As Product Managers, we’re called on a lot to weigh in on questions, considerations, and issues related to our market, our customers, and our products. And we’re often pressured to provide opinions either with or without sufficient data to feel entirely comfortable about drawing conclusions that we know people will rely on and act on — regardless of how carefully we couch our words. It’s par for the course, to some extent, but the more prevalent such requests become, the more we might begin to lose sight of the hazards of engaging in such speculation, and start to leap to our own conclusions without doing our due diligence, even when we do have the time to do so. After all, if we’re truly experts on our market, customers, and products, then we have license to make such gut decisions and skimp on the data collection. WRONG. Part of our job, indeed our necessary role in the organization, is to push for truly data-guided and data-driven decisions — especially when the conclusion isn’t crystal clear (and often when it is). We need to be comfortable stopping the train, or at least slowing it a bit, to do some basic fact-checking before we make decisions that can literally affect the lives and livelihoods of our team members. We owe it to them, and to ourselves, to understand when we’re stepping out of our “known knowns” and into the territory of “known unknowns” (to blithely steal a classic from Donald Rumsfeld).
What You Don’t Know CAN Hurt You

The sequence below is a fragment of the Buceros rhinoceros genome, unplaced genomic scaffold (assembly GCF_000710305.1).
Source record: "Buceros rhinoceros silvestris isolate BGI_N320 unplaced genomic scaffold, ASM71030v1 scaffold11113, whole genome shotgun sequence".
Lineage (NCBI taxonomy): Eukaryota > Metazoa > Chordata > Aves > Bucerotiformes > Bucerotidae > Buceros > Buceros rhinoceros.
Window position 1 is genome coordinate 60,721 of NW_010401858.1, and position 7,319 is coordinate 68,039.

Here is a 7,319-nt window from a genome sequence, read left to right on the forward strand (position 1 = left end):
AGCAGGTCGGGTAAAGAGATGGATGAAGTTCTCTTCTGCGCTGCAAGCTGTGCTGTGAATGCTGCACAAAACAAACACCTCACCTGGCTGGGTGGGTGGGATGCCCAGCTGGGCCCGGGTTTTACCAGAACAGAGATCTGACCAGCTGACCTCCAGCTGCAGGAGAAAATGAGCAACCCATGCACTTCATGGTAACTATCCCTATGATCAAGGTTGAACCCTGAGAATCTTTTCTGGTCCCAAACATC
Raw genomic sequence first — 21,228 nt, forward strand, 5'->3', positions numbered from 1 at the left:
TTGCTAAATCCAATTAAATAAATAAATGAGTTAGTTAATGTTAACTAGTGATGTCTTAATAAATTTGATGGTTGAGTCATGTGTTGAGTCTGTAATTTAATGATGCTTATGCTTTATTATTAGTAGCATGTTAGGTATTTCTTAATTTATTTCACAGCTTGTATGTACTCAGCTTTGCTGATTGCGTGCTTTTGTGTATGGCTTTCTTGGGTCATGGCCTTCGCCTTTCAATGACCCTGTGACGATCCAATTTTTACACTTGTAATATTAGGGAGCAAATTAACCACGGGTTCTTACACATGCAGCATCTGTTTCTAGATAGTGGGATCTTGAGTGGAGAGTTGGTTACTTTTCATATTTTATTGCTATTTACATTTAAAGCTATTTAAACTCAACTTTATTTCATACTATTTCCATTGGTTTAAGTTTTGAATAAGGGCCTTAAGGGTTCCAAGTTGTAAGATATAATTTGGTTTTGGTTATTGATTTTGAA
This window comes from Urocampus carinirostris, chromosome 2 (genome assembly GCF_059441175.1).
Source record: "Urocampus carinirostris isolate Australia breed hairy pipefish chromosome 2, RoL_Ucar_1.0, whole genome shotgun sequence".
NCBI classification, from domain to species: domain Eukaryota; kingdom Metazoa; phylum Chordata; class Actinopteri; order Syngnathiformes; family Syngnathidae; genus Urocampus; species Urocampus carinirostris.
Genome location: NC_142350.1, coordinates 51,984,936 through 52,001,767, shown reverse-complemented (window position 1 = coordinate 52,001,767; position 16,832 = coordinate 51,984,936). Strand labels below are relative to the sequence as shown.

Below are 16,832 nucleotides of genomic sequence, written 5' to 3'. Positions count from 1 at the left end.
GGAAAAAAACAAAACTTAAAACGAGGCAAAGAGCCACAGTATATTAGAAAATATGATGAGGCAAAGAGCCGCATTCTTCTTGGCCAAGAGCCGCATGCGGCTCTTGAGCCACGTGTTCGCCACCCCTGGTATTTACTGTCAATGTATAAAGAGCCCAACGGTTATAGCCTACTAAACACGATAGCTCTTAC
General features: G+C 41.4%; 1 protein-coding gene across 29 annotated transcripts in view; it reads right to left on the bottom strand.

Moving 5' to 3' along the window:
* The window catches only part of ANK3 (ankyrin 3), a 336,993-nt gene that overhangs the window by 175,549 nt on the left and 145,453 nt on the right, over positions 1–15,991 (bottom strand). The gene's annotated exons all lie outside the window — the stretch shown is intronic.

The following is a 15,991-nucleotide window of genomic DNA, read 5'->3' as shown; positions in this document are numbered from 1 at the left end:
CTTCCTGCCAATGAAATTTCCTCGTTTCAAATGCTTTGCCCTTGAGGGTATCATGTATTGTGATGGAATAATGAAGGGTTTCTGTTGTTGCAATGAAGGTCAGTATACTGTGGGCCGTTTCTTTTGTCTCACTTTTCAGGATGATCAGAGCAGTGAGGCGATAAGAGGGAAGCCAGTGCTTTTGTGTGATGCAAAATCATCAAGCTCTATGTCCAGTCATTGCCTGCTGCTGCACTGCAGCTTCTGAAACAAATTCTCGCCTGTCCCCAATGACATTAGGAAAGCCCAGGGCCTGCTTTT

It can definitely be an ego boost when you make those gut calls that wind up working out — and if you’re abiding by the Amazon principle of “Be Right, a Lot” that might be the case. But it’s all too often an unnecessary risk that can ultimately wind up undercutting our status and influence in the organization. Sure, when we’re right it feels good, and it reinforces that kind of behavior — but when you’re wrong (and you will be wrong), the cost of making that educated guess without even minor steps to confirm your approach will hurt you far more than being right will help you. That’s because when we’re wrong, we’ve wasted the time, effort, and money of someone else — someone who relied on us, someone who trusted us, someone who we let down. And because we don’t have any data to point to that led us in the direction we decided to go, the only person to carry the burden of blame is us. Trust me when I tell you that the cost in social capital of being wrong on a gut-check is never going to be relative to the gain you have in being right. Memories in our organizations are short — but people will remember the negative far, far longer than the positive. So, when you aren’t certain about something, when you’re called on to make an ad hoc decision, when people want to push you to do the wrong thing — be willing to say, “I’m not sure, but let’s get some data to see what we should do.” As long as you do your due diligence, being wrong doesn’t become a label applied to you, but rather to the data, or the process, or even the sources of that data. Being diligent allows us to protect our own reputations in the face of a bad decision.